Character is simply habit long continued.
The anthropomorphization of ourselves and of others into coherent wholes is far easier than we might expect given the underlying reality of unfettered passions. If emotions were in fact so disconnected, why is there such apparent coherence? Why is the facade so strong?
After our emotions conflict and drive us in different directions, once we choose and settle on a direction, our brain dampens whichever emotions which did not win out, so that repeated conflicts between drives will, over time, become easier to choose in the same direction ― eventually, the drive which is not chosen will be nothing more than a whisper.3 Much of our childhoods are spent as chaotic creatures, tossed between powerful opposing drives, but from this mechanism we can understand that with each conflict and internal tumult, some emotion is being strengthened in a context, and the others which arose in that context are being weakened, until the contexts which we regularly encounter rarely trigger two strong opposing drives. In the same vein, habit formation, too, can be largely explained in terms of using repetition to elevate some drive above other drives in certain contexts.
There is also the fact that our emotions have been evolved to all point towards some coherent goal ― our continued survival. When threats arise, our anger and fear systems flare. When opportunity presents itself, our appetitive impulses urge us on. Even though each emotion by itself is naive and effectively short-sighted, they have been shaped as elements in a larger stragegy to help us navigate the potential pitfalls of existence. After careful, reasoned consideration, we might arrive at the same actions which our impulses naturally drive us towards, which can make the impulses themselves seem reasoned.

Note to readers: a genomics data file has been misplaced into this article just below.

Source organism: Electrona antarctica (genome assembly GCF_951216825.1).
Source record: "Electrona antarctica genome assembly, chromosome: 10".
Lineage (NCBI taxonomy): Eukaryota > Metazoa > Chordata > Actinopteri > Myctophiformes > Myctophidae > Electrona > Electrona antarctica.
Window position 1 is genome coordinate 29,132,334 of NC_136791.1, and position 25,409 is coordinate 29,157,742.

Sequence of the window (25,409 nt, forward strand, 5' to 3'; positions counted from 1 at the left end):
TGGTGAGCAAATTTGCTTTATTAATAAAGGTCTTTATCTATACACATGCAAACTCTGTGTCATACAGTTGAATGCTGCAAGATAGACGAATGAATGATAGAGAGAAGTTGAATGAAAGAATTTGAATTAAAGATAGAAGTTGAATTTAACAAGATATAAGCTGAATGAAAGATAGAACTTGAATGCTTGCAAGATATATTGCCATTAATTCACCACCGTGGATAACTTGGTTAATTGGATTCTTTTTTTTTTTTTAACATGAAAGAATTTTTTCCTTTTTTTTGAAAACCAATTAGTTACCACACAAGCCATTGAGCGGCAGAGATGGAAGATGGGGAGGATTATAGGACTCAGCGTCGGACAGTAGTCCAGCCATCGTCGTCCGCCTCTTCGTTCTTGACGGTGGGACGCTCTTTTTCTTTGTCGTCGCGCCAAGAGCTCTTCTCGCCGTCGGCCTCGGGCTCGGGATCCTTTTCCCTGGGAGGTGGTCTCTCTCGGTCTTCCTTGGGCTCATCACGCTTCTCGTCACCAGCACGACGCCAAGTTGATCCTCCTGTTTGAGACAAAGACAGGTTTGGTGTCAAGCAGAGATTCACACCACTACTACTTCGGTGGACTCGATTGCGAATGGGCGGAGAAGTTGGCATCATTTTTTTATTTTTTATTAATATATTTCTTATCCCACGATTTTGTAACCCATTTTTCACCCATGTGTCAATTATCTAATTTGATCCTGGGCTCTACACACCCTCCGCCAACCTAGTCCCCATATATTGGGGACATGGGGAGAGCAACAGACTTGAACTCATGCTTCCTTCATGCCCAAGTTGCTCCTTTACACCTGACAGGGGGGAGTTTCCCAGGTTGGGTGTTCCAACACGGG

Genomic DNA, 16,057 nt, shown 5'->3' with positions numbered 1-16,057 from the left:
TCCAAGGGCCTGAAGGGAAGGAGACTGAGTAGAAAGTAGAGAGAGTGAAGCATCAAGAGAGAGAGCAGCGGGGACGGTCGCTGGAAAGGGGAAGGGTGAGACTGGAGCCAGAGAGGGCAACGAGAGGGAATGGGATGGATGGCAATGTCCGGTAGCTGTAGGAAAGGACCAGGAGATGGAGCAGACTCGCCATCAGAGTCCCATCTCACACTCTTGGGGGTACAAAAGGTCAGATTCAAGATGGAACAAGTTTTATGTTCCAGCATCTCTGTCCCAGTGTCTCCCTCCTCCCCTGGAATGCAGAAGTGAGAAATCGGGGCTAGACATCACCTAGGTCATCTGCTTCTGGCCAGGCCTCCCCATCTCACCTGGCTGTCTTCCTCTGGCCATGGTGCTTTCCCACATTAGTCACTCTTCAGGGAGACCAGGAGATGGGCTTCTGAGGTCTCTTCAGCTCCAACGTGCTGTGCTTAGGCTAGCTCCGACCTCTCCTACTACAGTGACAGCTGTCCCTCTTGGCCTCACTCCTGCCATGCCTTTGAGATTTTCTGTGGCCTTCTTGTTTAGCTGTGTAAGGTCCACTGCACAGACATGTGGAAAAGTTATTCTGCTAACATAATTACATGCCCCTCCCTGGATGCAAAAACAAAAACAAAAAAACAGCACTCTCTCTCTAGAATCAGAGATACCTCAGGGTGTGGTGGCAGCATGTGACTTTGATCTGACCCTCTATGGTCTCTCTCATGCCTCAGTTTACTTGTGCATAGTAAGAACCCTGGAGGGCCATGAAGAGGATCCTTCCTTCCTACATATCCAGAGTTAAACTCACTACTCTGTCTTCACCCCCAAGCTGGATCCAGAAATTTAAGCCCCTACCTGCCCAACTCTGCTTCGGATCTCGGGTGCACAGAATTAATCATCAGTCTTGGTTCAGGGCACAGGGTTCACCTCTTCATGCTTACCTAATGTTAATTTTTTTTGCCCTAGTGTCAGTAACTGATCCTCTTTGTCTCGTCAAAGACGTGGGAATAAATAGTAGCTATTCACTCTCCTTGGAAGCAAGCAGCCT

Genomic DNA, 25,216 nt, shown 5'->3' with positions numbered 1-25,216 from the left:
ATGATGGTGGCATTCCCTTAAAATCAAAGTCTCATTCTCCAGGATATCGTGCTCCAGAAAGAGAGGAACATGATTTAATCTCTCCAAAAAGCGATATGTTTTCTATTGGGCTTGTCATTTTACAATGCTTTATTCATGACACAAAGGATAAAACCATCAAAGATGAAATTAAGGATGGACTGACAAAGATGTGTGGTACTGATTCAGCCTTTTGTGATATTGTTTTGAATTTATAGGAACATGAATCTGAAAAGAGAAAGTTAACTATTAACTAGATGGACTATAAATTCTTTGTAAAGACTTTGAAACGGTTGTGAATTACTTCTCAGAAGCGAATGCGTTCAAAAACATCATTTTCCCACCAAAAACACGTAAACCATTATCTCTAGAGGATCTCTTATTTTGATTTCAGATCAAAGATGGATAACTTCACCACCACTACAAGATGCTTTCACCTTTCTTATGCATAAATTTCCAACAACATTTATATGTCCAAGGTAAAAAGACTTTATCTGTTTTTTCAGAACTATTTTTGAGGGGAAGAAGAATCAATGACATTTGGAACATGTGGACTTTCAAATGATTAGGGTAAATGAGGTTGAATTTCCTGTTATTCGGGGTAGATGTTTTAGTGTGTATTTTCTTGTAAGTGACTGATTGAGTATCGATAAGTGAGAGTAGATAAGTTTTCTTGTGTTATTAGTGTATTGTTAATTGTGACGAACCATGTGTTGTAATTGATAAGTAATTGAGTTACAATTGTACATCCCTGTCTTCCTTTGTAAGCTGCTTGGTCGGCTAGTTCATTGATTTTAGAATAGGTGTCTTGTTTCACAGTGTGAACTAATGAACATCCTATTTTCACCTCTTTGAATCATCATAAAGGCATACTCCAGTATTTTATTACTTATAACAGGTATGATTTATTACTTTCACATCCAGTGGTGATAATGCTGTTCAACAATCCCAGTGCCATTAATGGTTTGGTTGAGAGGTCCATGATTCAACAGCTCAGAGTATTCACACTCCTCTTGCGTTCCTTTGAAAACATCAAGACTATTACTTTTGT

Not only is it the case that our emotions can seem to be the result of reason, but it is of course also true that our reason can and does lead toward motivation. Our brains do contain a system for cognitive valuation which we can use to evaluate the "utility" of outcomes. We can reason through changes to this cognitive system, which can then impact behavior. But this valuative system is a special case of motivation, it is the exception, not the rule.4 In economics departments and in business schools across the worlds, students are taught to lean on this system, to become more closely aligned with the model economics assumes of them. But it is critical to note that this is not our natural state, it is merely one possible mode of existence which we can train ourselves into.
For all of these reasons, the facade of self-coherence can remain durable in spite of the realities of emotional life.
Skeptics of Our Selves¶
Until you make the unconscious conscious, it will direct your life and you will call it fate.
It is a subtle distinction, that our conscious selves are constructed from deeper drives, and not vice versa. For many purposes, the direction of causality is not particularly important; simply knowing which emotions are occurring or what someone's character is provides information enough to make useful predictions. But when we move from simply predicting behavior into finding ways to modify behavior, suddenly the exact structure of what causes what becomes more important. This is a general feature of system modeling ― predictive models can ignore causality and simple extrapolate available data, but to reliably intervene in a system one must understand its causes.5
In pretending that we are coherent beings, we are confounding our own self-development, misleading ourselves down paths where we try to impose some cognitive will on emotions which do not yield. In pretending that we are utility-maximizers, we elevate a few consumerist drives over the rest and silence the throbbing warning from emotions which tell us our lives are veering off-track. If we instead accept, and do not reject, these deeper drives in our nature, then they can become allies and not enemies on our path to improve.
Panksepp, Affective Neuroscience, 2004.↩
Gray, McNaughton. The Neuropsychology of Anxiety, 2004.↩
Pearl, Causality, 2009.
Nb: Predictive models still rely on notions of dependence between observables, but are ambivalent as to directions of causal influence.↩